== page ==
The Canadian Medical Association Journal recently published an article on the case of a 21-year-old Italian woman who has been bleeding blood from her face and hands.
Italian doctors reported that over the past three years the woman has gone through episodes were she spontaneously bled blood without any breakage in the skin. According to their report the episodes would last up to five minutes.
Though they occurred at any time from sleep to periods of exercise, doctors noted the bleeding intensified when she was under emotional stress.
Embarrassed by her condition, the young woman was becoming a loner refusing to leave her home.
After ruling out chromhidrosis, a condition that causes discolored sweat, doctors diagnosed the young woman with a rare condition called hematohidrosis – ‘blood sweat’, when people actually sweat blood.
Some believe it’s caused by rupturing capillaries near the sweat glands. This can happen during times of extreme fear or stress. An Indian health journal reported ‘blood sweat’ in cases of people about to be executed and even cited an incident that took place during the bombing of London in World War II.
Doctors were able to alleviate, but not completely cure the young woman’s condition, by prescribing high-blood pressure medication.
Many of us are familiar of the account in the Garden of Gethsemane when Jesus sweated blood during an intense time of prayer just before His crucifixion:
44 And being in agony He was praying very fervently; and His sweat became like drops of blood, falling down upon the ground. (Luke 22:44 NASV)
The Greek word ‘agonia’ refers to “extreme mental distress,” “intense sorrow,” “conflict” and “agony.”
Matthew similarly reported on Christ’s emotional turmoil:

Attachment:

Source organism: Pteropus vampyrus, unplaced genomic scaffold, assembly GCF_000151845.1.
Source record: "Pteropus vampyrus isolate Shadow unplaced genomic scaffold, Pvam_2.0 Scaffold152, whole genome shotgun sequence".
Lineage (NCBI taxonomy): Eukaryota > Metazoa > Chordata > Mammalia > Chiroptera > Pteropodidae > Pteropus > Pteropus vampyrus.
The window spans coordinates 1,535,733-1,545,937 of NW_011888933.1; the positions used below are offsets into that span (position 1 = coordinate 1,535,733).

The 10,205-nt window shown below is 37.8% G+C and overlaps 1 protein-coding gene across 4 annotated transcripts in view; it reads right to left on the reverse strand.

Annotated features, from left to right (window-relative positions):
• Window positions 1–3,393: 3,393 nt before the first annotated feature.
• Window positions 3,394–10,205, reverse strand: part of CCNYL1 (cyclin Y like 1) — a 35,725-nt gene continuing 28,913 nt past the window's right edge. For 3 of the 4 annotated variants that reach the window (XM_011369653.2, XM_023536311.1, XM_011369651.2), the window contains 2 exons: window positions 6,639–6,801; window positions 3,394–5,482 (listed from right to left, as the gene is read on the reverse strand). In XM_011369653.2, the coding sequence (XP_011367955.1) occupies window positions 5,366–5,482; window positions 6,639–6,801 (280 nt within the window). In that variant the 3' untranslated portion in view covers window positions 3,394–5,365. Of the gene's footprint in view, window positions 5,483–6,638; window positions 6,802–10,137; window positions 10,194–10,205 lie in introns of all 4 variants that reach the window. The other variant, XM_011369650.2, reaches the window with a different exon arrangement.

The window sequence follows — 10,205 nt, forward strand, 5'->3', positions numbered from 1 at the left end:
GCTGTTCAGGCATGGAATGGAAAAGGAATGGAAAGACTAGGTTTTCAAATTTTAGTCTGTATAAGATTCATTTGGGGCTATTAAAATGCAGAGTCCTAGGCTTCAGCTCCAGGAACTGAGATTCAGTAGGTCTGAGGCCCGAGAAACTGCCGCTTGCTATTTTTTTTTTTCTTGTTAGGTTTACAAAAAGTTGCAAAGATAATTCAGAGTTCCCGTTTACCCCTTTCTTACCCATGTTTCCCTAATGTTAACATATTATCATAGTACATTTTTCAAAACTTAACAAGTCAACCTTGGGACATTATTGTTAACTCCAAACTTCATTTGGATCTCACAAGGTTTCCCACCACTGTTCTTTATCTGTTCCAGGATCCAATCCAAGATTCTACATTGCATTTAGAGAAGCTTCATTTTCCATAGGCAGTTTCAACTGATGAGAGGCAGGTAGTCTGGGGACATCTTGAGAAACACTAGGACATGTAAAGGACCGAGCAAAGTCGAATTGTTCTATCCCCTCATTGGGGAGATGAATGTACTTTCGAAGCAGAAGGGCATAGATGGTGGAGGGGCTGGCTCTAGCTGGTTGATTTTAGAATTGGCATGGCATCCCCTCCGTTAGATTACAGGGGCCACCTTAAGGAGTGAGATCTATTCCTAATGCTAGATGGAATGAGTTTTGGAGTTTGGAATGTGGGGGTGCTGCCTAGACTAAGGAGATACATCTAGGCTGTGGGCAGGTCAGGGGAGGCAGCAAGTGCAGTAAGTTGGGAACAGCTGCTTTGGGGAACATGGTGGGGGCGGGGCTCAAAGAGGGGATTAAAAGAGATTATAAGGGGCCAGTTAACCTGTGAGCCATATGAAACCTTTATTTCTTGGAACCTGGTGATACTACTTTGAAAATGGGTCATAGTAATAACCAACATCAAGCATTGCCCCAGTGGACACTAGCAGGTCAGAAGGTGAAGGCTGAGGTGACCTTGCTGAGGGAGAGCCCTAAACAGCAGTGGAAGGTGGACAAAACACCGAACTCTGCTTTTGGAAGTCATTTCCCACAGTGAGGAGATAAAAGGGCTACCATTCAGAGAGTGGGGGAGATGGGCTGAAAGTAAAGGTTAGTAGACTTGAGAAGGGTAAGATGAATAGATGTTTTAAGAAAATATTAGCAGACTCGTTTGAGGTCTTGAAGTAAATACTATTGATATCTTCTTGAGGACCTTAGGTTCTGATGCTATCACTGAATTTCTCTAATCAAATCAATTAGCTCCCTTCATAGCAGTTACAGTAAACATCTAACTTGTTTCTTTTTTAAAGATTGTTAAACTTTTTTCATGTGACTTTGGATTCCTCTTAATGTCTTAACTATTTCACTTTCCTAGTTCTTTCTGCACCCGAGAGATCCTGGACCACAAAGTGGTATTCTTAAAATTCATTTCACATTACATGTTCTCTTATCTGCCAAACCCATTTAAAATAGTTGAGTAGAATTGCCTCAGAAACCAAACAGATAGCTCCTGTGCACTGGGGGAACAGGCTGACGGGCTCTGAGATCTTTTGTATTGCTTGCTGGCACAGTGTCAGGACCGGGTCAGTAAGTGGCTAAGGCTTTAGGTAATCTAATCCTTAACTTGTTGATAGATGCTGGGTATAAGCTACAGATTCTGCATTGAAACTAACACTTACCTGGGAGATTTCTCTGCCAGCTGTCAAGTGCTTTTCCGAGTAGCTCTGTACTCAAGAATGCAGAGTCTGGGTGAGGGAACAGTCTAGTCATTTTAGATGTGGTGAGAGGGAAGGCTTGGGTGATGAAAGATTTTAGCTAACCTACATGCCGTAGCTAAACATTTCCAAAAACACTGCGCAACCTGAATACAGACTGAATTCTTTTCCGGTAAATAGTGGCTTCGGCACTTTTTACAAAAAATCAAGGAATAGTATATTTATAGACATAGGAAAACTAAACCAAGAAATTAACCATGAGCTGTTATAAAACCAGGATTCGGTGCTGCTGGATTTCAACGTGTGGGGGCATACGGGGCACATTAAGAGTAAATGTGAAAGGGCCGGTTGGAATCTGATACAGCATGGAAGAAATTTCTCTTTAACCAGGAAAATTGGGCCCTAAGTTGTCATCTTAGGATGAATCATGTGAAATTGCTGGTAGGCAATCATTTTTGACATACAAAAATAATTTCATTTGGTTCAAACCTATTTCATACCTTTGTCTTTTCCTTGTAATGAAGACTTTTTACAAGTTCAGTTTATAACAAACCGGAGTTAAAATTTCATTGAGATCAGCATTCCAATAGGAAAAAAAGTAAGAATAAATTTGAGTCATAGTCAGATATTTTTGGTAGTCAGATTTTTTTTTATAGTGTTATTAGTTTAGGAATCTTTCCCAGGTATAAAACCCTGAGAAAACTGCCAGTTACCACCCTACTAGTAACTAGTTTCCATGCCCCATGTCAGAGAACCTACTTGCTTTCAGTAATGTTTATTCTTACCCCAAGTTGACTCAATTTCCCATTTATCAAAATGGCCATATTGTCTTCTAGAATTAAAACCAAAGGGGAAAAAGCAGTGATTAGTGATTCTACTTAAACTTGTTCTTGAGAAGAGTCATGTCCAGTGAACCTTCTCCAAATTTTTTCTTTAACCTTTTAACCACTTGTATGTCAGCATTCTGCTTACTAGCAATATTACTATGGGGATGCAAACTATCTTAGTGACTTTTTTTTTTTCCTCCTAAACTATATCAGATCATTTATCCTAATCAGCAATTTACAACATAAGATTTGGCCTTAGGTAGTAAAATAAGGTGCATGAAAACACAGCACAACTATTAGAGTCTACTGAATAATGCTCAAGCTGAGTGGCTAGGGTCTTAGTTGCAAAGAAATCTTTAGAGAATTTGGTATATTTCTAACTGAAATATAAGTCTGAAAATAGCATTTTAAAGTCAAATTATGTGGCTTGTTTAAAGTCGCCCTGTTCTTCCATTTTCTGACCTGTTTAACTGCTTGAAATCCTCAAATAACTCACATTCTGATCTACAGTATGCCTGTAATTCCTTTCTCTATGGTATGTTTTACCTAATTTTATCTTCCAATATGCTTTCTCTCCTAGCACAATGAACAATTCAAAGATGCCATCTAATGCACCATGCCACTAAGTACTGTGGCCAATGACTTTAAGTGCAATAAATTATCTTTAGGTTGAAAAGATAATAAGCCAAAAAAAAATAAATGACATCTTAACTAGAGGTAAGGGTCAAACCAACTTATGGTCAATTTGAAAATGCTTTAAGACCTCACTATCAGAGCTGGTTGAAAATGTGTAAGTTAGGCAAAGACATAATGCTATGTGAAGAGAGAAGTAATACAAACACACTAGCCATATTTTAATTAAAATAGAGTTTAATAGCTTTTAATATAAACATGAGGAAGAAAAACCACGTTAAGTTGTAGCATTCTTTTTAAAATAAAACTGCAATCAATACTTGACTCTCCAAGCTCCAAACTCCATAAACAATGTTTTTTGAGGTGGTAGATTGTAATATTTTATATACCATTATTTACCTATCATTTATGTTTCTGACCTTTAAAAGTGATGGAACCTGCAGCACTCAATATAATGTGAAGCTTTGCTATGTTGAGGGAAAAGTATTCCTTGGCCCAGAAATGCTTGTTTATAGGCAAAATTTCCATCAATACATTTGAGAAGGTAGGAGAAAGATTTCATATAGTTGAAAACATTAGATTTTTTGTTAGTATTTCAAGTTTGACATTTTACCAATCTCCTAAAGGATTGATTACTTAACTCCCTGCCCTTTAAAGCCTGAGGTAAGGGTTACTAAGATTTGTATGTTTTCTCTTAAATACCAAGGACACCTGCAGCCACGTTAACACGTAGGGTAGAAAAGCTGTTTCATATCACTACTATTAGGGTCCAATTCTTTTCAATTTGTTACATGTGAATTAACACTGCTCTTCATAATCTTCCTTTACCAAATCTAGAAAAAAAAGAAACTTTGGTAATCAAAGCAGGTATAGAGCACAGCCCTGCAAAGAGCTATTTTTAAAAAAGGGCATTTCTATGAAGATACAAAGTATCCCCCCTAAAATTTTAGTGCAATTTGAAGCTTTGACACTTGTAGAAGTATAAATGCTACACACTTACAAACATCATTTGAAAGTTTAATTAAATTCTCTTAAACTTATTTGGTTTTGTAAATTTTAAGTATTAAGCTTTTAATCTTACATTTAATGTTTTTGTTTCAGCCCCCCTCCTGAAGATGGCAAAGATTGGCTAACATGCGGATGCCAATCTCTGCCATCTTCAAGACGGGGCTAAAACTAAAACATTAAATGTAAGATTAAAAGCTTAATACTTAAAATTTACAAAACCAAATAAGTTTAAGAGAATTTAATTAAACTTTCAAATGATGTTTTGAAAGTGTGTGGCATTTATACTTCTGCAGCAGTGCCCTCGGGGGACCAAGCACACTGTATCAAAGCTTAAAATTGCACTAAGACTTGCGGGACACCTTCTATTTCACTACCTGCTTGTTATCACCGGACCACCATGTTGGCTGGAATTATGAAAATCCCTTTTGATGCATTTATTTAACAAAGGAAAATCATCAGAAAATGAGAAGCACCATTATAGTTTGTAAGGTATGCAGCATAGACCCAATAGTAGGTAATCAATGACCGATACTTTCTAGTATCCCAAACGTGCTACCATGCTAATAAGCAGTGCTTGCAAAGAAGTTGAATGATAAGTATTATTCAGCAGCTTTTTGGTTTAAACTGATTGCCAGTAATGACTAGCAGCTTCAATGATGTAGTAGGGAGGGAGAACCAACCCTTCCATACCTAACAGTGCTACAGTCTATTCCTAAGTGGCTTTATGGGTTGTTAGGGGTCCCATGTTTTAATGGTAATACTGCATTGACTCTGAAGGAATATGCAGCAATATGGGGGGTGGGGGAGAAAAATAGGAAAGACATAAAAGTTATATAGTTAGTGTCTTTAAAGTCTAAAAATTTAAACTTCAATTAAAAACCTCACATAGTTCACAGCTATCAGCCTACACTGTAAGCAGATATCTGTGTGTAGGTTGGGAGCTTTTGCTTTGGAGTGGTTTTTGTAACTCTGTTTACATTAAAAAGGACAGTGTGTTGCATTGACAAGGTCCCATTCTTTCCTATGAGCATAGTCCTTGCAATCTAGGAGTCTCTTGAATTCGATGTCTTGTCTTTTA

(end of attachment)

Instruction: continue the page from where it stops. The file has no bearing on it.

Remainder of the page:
38 Then He *said to them, “My soul is deeply grieved, to the point of death; remain here and keep watch with Me.” (Matthew 26:38 NASV)
39 And He went a little beyond them, and fell on His face and prayed, saying, “My Father, if it is possible, let this cup pass from Me; yet not as I will, but as You will.” (Matthew 26:39 NASV)
What is this cup that Jesus referred to?
In Genesis, God told Abraham that he would not inherit the promised land, but it would be his descendants because the Amorites’s iniquity was not yet full. Once full, it would result in their expulsion from the land (Genesis 15:16).
When Israel entered the promised land, God told Israel that they were not inheriting it because of their righteousness, but because God was driving out the inhabitants due to their wickedness (Deuteronomy 9:4-5).
Once their iniquity is full, God’s wrath is handed out to the nations in a cup (Revelation 14:10; Psalm 11:6). Once they received this cup, their judgement came violently often through defeat in battle and captivity (Jeremiah 25:15-38). Jeremiah describes this judgement as a time of horror (v 18).
The prophet also provides a unique description of people being forced to drink from this cup because of their sin:
12 For thus says the Lord, “Behold, those who were not sentenced to drink the cup will certainly drink it, and are you the one who will be completely acquitted? You will not be acquitted, but you will certainly drink it. (Jeremiah 49:12 NASV)
The intense agony Jesus experienced in the garden was the understanding that God was placing the sin of the world upon Him, and He would now drink the cup of God’s wrath. This revelation was so stressful it resulted in ‘blood sweat.’
In fact, it may have been at this moment in the garden when God placed the sin of the world upon His sacrificial Lamb.